Dr Christoph Ballin, Founder & CEO of German electric outboard manufacturer Torqeedo emphasised the industry’s dependence on a healthy yachting and boating media to provide third party endorsement of their products. “This must be the case for all manufacturers, but being a technology driven innovative company that forces its customers to paradigm change from combustion engines to electric power, this is particularly important to Torqeedo.” He emphasised, adding: “The industry needs the media and the relationship, with regard to advertising and reporting, has to be balanced and not a one-way street in either direction.”

Stefan Gerhard, editor of “Bootshandel Magazin”, related the interesting story of how a cheap, free ads ‘Boats for sale’ paper was transformed into a profitable magazine, despite the rapid growth of on-line brokerage web sites. He concluded that readers found browsing through printed pages of illustrated brokerage adverts and seeing everything on offer much more helpful than searching fixed criteria on web sites.

However the rapid growth of online viewing of brokerage cannot be ignored. claim 54 million viewers to their site last year, and had 48million.

Jesper Bank, co-owner & Commercial Director of Elvstrøm Sails provided an insight into the global positioning of this Danish company.  “We are driven first and foremost by product development and often forget to tell the world about these innovations” he said, explaining the difficulty they have to reach a global marketing mix with limited resources. “I am sorry to say that we don’t advertise much in magazines. Our marketing is centred around the internet. We see a need for viral video clips but have yet to produce these. We need a younger mind-set to help us with this.”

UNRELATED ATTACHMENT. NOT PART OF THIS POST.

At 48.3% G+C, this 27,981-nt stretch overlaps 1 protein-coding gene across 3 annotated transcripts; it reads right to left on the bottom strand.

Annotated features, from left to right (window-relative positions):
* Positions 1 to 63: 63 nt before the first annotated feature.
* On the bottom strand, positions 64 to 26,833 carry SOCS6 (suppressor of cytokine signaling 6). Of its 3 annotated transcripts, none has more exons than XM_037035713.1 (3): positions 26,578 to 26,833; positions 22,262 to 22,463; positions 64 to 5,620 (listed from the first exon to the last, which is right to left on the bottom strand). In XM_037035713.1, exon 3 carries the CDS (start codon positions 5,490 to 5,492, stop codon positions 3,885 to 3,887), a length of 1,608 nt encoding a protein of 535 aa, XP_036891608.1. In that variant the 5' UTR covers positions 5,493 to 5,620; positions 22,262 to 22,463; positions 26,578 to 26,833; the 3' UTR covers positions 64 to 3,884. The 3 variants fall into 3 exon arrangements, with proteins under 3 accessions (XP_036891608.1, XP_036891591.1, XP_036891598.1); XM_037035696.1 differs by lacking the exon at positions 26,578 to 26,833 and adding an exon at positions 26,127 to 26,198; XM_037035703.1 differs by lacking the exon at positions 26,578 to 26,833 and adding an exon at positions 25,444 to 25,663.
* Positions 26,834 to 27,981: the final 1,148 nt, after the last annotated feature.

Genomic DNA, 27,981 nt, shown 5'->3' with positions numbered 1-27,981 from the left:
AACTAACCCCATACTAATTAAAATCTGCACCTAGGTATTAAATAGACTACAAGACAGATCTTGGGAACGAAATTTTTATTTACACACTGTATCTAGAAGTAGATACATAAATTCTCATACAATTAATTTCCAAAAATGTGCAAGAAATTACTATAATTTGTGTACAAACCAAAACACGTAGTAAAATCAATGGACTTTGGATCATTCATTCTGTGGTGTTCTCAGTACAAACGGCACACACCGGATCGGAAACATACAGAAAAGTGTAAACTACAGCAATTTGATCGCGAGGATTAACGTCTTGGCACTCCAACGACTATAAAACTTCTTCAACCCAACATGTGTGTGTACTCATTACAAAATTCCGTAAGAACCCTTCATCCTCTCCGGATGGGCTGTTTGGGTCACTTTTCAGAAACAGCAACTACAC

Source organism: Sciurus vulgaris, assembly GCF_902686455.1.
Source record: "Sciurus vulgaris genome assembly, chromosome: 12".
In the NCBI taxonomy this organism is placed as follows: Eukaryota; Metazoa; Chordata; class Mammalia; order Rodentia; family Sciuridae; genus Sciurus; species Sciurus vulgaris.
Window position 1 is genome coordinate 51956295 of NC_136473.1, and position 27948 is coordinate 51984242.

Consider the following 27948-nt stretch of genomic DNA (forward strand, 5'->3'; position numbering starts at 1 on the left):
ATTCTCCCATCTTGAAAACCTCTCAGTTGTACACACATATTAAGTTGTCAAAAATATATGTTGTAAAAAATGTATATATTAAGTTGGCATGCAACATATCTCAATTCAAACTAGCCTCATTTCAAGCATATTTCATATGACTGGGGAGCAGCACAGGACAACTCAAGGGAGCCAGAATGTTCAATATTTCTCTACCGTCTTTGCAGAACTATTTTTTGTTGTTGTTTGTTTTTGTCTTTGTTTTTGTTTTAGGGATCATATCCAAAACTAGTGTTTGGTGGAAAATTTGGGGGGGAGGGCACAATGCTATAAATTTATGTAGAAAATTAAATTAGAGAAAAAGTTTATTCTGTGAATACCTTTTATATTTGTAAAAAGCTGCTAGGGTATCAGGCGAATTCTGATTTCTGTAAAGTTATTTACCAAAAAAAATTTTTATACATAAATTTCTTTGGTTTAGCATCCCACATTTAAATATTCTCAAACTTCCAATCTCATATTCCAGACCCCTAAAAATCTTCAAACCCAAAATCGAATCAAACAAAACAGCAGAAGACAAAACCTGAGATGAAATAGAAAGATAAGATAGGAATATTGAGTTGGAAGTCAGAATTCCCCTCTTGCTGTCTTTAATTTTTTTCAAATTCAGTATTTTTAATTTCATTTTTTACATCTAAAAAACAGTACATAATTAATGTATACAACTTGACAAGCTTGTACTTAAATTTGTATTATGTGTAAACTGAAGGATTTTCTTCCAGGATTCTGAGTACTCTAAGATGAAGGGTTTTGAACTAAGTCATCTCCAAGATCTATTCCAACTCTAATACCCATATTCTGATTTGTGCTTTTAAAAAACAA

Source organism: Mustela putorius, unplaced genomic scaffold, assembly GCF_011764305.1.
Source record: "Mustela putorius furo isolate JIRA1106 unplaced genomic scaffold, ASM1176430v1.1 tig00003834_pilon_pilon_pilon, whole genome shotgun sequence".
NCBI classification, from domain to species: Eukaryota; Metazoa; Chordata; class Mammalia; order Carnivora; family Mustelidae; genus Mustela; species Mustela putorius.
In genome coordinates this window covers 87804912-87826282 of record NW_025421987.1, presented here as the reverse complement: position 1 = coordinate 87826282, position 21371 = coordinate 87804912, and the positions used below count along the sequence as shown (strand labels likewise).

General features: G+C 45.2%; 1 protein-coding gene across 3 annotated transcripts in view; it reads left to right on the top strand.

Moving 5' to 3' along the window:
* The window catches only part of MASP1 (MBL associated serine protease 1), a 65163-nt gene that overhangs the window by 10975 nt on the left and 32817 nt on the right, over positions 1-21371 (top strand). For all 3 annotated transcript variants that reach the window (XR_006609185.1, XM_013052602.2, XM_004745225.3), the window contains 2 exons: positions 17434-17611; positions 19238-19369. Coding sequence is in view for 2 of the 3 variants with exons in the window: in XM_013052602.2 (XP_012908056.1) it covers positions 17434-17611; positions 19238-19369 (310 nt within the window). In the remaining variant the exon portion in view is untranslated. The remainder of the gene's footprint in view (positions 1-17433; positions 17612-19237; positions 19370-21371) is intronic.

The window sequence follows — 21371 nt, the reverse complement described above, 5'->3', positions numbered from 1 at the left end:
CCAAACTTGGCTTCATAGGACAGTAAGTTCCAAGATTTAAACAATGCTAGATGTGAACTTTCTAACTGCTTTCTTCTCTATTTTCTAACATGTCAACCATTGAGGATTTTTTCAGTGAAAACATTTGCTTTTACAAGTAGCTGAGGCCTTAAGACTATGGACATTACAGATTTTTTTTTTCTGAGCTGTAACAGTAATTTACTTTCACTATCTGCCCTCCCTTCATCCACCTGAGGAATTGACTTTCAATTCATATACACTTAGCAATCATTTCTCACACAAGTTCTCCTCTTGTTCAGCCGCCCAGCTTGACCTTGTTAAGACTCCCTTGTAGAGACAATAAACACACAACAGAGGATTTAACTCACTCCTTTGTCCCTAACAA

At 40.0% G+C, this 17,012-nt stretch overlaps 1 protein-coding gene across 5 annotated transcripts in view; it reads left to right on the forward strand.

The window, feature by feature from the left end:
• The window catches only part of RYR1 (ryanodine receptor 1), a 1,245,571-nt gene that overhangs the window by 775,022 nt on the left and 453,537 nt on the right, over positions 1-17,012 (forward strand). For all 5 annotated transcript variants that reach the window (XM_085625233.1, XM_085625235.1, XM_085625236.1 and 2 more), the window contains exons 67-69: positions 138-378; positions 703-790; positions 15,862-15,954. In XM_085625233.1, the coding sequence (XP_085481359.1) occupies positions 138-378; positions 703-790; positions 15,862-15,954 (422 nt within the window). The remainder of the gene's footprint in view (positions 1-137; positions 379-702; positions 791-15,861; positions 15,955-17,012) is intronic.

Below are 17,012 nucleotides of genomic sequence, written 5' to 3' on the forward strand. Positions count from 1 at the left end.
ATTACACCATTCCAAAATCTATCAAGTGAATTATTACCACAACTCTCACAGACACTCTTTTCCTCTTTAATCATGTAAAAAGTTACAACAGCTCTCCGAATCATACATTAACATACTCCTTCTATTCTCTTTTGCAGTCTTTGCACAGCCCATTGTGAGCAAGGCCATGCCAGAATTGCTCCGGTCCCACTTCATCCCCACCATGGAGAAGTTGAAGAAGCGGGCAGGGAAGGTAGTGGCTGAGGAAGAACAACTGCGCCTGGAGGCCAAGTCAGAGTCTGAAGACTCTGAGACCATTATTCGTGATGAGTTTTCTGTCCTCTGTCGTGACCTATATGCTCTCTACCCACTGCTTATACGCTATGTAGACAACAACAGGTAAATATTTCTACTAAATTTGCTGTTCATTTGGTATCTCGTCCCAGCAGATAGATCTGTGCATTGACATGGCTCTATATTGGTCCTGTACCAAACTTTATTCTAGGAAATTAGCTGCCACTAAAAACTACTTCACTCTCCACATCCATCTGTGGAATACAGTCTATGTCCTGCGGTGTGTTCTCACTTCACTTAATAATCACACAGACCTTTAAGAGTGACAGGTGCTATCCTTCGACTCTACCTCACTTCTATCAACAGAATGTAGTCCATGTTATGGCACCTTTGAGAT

Giles Pearman, Associate Partner of the Swiss PR agency KPMS which has Rolex as one of its clients, spoke of the often edgy relationship between PR managers and the media. He asked his audience to indicate how many press releases they received each day, starting with a show of hands for 10, 20 and 30. He should have gone higher. One delegate often receives more than 150 a day, most of them going into his spam folder. “The PR industry has to target recipients much better with information they are interested in,” he concluded. “PR should be supportive, not bothersome.”

British yachting journalist Tom Cunliffe gave a very amusing presentation on ‘Surviving the electronic hurricane.’ He concluded that he was one of the few attendees using the printed word to drive traffic to his web site. For most, it is the other way round. “The key has been to diversify. I started out as just a marine journalist and now use my web site to promote after dinner speaking, TV commentator, sailing coach, delivery skipper, expert witness and sailing consultant.”

Cunliffe attacked the recent trend among big publishing houses to demand exclusive world rights without paying more than they do for single territory rights. In some cases, he said, publishers are paying less than they did a few years ago.  “I sell my articles to several magazines around the world. Suddenly demanding exclusive world rights without paying any more is a restrictive trade practice and probably illegal.” He said, adding, “Journalists and representative agencies like the Yachting Journalists’ Association have got to fight against this.”

The advice from editors attending the Conference was not to sign these new contracts, but simply continue to submit articles and pictures under previous arrangements.

The Conference ended with Michael Zerrath, Managing Partner of the social media agency makis gmbh, based in Hamburg explaining how they use social media to promote commercial interests and how Facebook can be used to generate readers back to magazines and newspapers.

Short video clips from the event can be viewed on You tube and on

For further details, contact Detlef Jens,